4

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Any homeschooling programs with nutrition built in?

Answered on August 19, 2014
Created January 22, 2013 at 4:26 AM

One of my biggest qualms with the politically correct, K-12 education system in the U.S. is the lack of preventative nutrition and (serious) exercise program. It seems the entire curricula is written as though to deliberately produce the most degenerate slobs to ever walk the surface of the earth (said here as a certified graduate).

What homeschool program would you recommend with regard to including the best nutrition program? Any Paleo-compatible homeschooling programs? Or must I try to invent my own?

74786bbe8254844304a33943290c4d6d

(1663)

on January 23, 2013
at 11:59 PM

"Degenerate slobs to ever walk the surface of the earth". BAHAHA! This is classic. I love it.

E36cb992cf0a5eba8b97a359c15f38b3

(4347)

on January 22, 2013
at 01:52 PM

+1 We homeschool and that's about how it happens here. Involve your kids with cooking, and talk to them about food when you do! Go play outside with them. Talk about biology and how different types of animals eat different things and why. When my kids get older I have a few books I'd like them to read (anthropology texts, mostly), but I highly encourage just being involved in teaching them the joys of cooking good food and moving outside right now. They're more apt to remember it if it's a regular part of life.

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4 Answers

3
94480caec9fbbaacc386d86a45efa720

(1007)

on January 22, 2013
at 01:10 PM

um, you are homeschooling - your "nutrition and exercise" program should just be a part of your day to day life, imho. You've probably got a good headstart since your kids aren't eating school cafeteria fare. I homeschool (only one admittedly which is not the same as more) and the importance of nutrition and exercise are just common discussions not necessarily part of our curriculum. There have been times, and there will still be some, when we use a tracker (I'm thinking cronometer.com next) to see how nutritious our diets are without added multi-vites and supplements. I like cronometer because I can change the macros to reflect a more paleo ratio rather than the SAD. Other than that, depending on the age of your kid(s) there's also "Eat Like A Dinosaur", a paleo kids cookbook. There's a section in there that's a picture book to help explain to kids why to eat this way.

And then there's just your personal modelling - do you model healthy eating and exercise? My parents, while mostly SAD eaters, still had a lot of good modelling when I grew up by gardening and always providing veggies, buying sides of local beef, picking wild berries every summer and canning them, walking for exercise nearly everyday if they hadn't been doing some intense gardening or something. I still often think of how well they are doing just by some of these practices and being moderate consumers rather than hooked on restaurant and processed foods. hth

E36cb992cf0a5eba8b97a359c15f38b3

(4347)

on January 22, 2013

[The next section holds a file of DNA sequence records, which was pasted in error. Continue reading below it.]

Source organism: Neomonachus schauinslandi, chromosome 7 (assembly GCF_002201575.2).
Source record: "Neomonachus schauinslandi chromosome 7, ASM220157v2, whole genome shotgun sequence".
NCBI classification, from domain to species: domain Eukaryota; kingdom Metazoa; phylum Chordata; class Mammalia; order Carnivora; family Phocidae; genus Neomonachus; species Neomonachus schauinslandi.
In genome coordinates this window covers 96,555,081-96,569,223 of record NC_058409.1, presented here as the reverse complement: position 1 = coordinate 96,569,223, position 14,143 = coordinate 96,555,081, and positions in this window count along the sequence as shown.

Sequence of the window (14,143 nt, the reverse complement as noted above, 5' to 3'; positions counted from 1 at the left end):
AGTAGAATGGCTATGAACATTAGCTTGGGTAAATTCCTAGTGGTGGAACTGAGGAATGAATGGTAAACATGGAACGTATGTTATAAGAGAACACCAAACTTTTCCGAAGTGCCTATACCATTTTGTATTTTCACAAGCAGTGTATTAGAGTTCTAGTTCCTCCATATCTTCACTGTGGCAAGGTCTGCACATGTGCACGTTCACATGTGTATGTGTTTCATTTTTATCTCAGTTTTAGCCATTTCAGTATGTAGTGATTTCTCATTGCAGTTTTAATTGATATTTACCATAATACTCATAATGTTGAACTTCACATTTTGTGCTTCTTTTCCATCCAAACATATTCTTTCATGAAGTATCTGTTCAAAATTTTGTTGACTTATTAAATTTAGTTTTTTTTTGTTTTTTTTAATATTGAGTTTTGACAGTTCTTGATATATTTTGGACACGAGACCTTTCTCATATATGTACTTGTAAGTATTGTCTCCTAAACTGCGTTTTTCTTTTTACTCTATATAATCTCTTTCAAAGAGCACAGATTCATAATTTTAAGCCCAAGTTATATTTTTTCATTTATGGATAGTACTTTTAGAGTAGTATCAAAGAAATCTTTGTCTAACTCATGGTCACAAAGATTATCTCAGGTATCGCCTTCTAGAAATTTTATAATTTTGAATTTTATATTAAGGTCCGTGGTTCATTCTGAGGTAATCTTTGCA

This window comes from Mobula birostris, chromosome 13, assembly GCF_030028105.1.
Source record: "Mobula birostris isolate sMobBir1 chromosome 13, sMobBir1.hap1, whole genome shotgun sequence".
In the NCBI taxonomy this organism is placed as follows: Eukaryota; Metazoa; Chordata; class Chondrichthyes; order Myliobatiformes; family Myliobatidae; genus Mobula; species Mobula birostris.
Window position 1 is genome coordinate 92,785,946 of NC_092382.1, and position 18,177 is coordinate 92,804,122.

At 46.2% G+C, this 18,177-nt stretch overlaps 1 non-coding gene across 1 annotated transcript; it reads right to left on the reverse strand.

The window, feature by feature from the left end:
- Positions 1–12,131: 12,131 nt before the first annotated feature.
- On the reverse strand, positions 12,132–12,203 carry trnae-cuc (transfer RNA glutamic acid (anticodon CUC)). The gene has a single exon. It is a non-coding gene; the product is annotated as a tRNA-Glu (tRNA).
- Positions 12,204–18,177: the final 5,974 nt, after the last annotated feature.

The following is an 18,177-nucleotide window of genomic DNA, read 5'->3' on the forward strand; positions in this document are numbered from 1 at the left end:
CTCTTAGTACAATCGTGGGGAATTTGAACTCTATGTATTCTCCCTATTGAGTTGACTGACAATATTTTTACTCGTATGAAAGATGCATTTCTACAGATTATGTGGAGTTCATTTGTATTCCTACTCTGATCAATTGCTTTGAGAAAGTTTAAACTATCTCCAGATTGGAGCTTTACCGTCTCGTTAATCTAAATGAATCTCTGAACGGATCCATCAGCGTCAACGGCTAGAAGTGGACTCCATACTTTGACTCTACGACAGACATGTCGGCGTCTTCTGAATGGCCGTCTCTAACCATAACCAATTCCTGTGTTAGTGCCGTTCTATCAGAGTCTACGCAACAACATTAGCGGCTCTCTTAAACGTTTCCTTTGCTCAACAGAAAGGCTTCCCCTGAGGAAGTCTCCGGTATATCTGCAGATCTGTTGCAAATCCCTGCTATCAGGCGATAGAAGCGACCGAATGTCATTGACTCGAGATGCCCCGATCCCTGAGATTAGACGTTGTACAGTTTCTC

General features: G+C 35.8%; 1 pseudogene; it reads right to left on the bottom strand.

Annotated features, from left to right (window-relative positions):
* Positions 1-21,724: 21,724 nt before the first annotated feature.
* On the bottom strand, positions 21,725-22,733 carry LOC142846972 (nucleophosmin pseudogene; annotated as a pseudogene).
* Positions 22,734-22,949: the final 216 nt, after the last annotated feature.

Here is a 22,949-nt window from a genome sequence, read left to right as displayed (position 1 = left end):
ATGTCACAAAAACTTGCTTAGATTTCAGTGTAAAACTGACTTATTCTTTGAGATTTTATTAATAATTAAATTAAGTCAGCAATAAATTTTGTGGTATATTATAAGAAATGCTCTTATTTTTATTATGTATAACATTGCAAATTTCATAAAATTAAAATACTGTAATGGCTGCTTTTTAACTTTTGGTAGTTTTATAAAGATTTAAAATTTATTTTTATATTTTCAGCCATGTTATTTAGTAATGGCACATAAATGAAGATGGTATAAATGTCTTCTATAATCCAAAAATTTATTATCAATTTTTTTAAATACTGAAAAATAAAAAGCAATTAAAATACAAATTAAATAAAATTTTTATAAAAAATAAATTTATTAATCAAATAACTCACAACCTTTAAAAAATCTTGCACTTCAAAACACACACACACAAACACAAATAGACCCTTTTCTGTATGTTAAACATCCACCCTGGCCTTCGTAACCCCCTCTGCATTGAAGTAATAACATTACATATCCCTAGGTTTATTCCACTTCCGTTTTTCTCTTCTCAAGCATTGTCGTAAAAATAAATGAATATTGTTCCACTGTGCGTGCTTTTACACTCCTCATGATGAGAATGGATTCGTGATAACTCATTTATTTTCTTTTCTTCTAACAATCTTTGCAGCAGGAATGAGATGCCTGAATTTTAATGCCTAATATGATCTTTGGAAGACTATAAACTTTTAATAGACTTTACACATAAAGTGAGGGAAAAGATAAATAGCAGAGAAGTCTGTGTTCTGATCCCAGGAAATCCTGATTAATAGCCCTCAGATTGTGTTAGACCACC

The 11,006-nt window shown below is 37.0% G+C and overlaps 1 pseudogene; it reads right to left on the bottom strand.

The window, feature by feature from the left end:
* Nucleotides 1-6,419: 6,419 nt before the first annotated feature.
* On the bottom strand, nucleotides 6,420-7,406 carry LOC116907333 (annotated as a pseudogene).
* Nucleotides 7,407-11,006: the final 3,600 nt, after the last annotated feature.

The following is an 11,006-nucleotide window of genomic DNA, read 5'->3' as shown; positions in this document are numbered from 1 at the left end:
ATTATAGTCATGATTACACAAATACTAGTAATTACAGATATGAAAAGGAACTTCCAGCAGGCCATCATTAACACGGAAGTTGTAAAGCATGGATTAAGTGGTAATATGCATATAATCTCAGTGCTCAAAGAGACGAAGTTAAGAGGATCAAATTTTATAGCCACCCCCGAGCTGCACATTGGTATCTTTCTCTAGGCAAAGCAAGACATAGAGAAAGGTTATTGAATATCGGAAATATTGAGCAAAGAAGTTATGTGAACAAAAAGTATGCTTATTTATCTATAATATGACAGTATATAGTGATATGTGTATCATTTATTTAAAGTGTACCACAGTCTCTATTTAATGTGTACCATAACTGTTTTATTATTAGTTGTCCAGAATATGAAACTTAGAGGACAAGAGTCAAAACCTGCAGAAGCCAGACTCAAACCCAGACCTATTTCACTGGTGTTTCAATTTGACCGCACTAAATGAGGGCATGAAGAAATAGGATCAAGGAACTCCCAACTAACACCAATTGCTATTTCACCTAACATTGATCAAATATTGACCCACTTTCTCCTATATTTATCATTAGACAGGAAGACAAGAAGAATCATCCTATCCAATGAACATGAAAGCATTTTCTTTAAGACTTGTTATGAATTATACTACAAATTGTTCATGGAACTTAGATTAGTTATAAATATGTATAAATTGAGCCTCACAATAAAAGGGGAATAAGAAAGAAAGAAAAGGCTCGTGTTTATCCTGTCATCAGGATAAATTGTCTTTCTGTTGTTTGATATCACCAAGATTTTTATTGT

at 01:52 PM

+1 We homeschool and that's about how it happens here. Involve your kids with cooking, and talk to them about food when you do! Go play outside with them. Talk about biology and how different types of animals eat different things and why. When my kids get older I have a few books I'd like them to read (anthropology texts, mostly), but I highly encourage just being involved in teaching them the joys of cooking good food and moving outside right now. They're more apt to remember it if it's a regular part of life.

2
2e777bbcd49262eb31a24f821abec6bc

(1974)

on January 22, 2013
at 01:10 PM

I think that nutrition has become a very touchy subject and like religion, is best left to the parents to teach. Each culture around the world has such different ideas on appropriate foods that I don't think a school could teach much at all without offending parents. I would not discount a school due to lack of nutrition and physical education. You could make lessons on these to teach at home if you feel the need to or even just explain at the dinner table why certain foods are important. I think kids learn a lot on these subjects by just watching family and a formal lesson is not quite necessary. I don't think that schools necessarily create slobs. The purpose of a school is to teach math, history, and such, not to teach people how to live their home lives. Families and communities teach those things.

2
D41bd7b3d3b962eb0146f471eb632f56

on January 22, 2013
at 04:48 AM

I was homeschooled, and I worked in a homeschool curriculum consignment store while in college. Honestly, the only books I really saw on the matter were singular, specific books (often in muted book covers from the 80s!), rather than built-in texts. To be honest, what I vaguely remember reading from my health textbook regarding nutrition was the same ol' conventional wisdom. Nourishing Traditions was a common book, however. It's funny because I grew up somewhat familiar with that book but never read it until I asked for it for my 24th birthday last year.

1
Fd70d71f4f8195c3a098eda4fc817d4f

(8014)

on January 23, 2013
at 06:31 PM

Nourishing Our Children is a great resource for educational materials on real food. It's not "Paleo." It's more Weston Price oriented, but it is waaaay different from anything you'd get from something mainstream, food pyramid, etc.

You can click on "Our services and products" and you'll be able to find descriptions of their DVDs, books, and PowerPoints.

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